What Is EPC?

Written by The Shops at 24Seven on Friday, July 18, 2008

When evaluating an affiliate program it is always important to look at the merchants EPC. EPC in a nutshell is Earnings Per 100 Clicks. Here’s an example of what your EPC would be if you earned $150 in commissions off of 767 clicks.

EPC = (Commissions/Clicks) x 100

EPC = ($150/767) x 100

EPC = $19.56

What does an EPC of $20 tell you? Well, on average, affiliates earn $20 in commissions for every 100 clicks they send that merchant. If you divide this $20 EPC by 100 you’ll see that comes out to $.20 per click. This is a very helpful indicator to use when deciding whether to promote an affiliate program or run Google Adsense. Interestingly, many website owners think they are earning the most they can by just using Google Adsense. However, if they were to actually test Adsense next to a strong converting affiliate program, they would earn more by promoting the affiliate program.

I’ve found the main reason website owners like Google Adsense is because they make at least a little money every day, even if it’s $0.20. They tell me, they can count on it. Maybe so, but they are losing money. They can’t stomach not seeing any commissions for 10 days or sometimes more. We have one affiliate that was hesitant about promoting our program. They were using Adsense but agreed to test out one of our links also. For a month or so they didn’t see any sales come in. But they didn’t give up. Just a few weeks ago they generated a $632 sale for a commission of $102!

Why wouldn’t I just promote the programs with the highest EPC?

Great question. Too many times affiliates make the mistake of just promoting the programs with high EPCs. A high EPC usually means, the merchant pays well, but in a very competitive industry. The cost to promote their products is much higher than the programs with a lower EPC. Most of the programs with EPCs above $80 in Commission Junction fall into 2 categories. Web hosting and Insurance. Very competitive markets, very expensive to promote.

30-Day EPC vs. 7-Day EPC

What does this mean? It’s pretty simple. The 30-Day EPC is what affiliates average EPC is in the last 30 days. Therefore, the 7-Day EPC is what they average within the last week. Currently, in ShareASale the My Wedding Favors programs has a 30-Day EPC of $34.11 and 7-Day EPC of $38.55. Why the difference? It’s not always easy to say, but last week wedding season began its peak season.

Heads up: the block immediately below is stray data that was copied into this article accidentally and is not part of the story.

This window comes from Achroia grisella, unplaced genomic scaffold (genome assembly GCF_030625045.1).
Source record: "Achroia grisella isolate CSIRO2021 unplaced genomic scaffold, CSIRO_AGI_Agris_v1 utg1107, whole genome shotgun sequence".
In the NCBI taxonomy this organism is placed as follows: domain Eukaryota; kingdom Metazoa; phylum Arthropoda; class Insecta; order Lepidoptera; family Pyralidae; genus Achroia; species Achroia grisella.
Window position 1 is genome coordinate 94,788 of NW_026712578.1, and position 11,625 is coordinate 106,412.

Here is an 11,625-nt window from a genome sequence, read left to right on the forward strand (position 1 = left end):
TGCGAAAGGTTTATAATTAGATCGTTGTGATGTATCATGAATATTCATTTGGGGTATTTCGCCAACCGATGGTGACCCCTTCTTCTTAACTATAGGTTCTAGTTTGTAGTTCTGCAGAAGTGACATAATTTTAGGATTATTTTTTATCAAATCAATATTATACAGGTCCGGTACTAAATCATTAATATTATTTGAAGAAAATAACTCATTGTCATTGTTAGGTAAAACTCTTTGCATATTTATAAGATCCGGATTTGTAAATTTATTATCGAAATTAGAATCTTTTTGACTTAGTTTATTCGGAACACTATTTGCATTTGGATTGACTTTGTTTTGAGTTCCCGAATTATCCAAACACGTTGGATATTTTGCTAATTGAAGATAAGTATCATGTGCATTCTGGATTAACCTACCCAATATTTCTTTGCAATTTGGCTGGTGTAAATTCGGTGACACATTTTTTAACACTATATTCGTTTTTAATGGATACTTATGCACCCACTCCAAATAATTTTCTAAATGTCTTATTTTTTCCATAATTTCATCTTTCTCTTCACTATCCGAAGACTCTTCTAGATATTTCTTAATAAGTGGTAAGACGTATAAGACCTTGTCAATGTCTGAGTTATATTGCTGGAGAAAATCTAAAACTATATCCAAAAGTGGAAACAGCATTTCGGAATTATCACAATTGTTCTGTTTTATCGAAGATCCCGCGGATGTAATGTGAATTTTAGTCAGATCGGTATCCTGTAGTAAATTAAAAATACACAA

EPCs Can Be Misleading

While an EPC is a good indication of a program, it is not a great indication. In some cases an EPC can be a skewed number. Here are some reasons:

  1. A program can have an EPC of $5 (not too great). However, it could be low only because one of their affiliates is sending a bunch of garbage traffic to them. They could be launching that merchants site as a popunder. Those clicks would still be calculated in the overall EPC, even though all their other affiliates have an EPC around $15. But you’ll never see the $15 EPC, only the $5 EPC.
  2. An EPC can also be inflated. A merchant can have a great affiliate who drives 80% of that merchants business. That particular affiliate could have an EPC of $50, while all the other affiliates are more in the range of $12. However, since most of the clicks are coming from this large affiliate, their EPC will be closer to $40.
  3. Lastly, an EPC can be inaccurate, typically lower, only because they do not yet have many affiliates promoting them. And the ones that do, are not very good at it.
To Conclude

It’s always better to test for yourself. What converts on your site may not convert as well for someone else. EPC should only be used to eliminate a really weak candidate. If you want to promote wedding favors and the My Wedding Favors EPC is $14.72, while another WeddingFavorXYZ has an EPC of $1.50, that’s a no-brainer!

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  1. 5 comments: Responses to “ What Is EPC? ”

  2. By blaine on August 4, 2009 at 5:07 PM

    The EPC at CJ is a good general indicator of how well affiliate programs are performing but you shouldn’t take it as the be and end all for choosing an affiliate program, there are other useful indicators.

    Reading this did remind me of this post

    http://blaineblogger.com/commission-junctions-epc-explained/

  3. By jonathan.s.m.chapman on September 1, 2009 at 3:59 PM

    what are good epc's with regards to ringtone offers?

  4. By Steven Adkins on June 18, 2010 at 11:23 AM

    Why can't the Merchant then just calculate the EPC for each individual affiliate. If there is an affiliate that is not promoting well, the entire program should not have to be brought down as a result.

  5. By Steven Adkins on June 18, 2010 at 11:31 AM

    Your email me link doesn't work...

  6. By Ahmed Ali on September 30, 2010 at 3:02 AM

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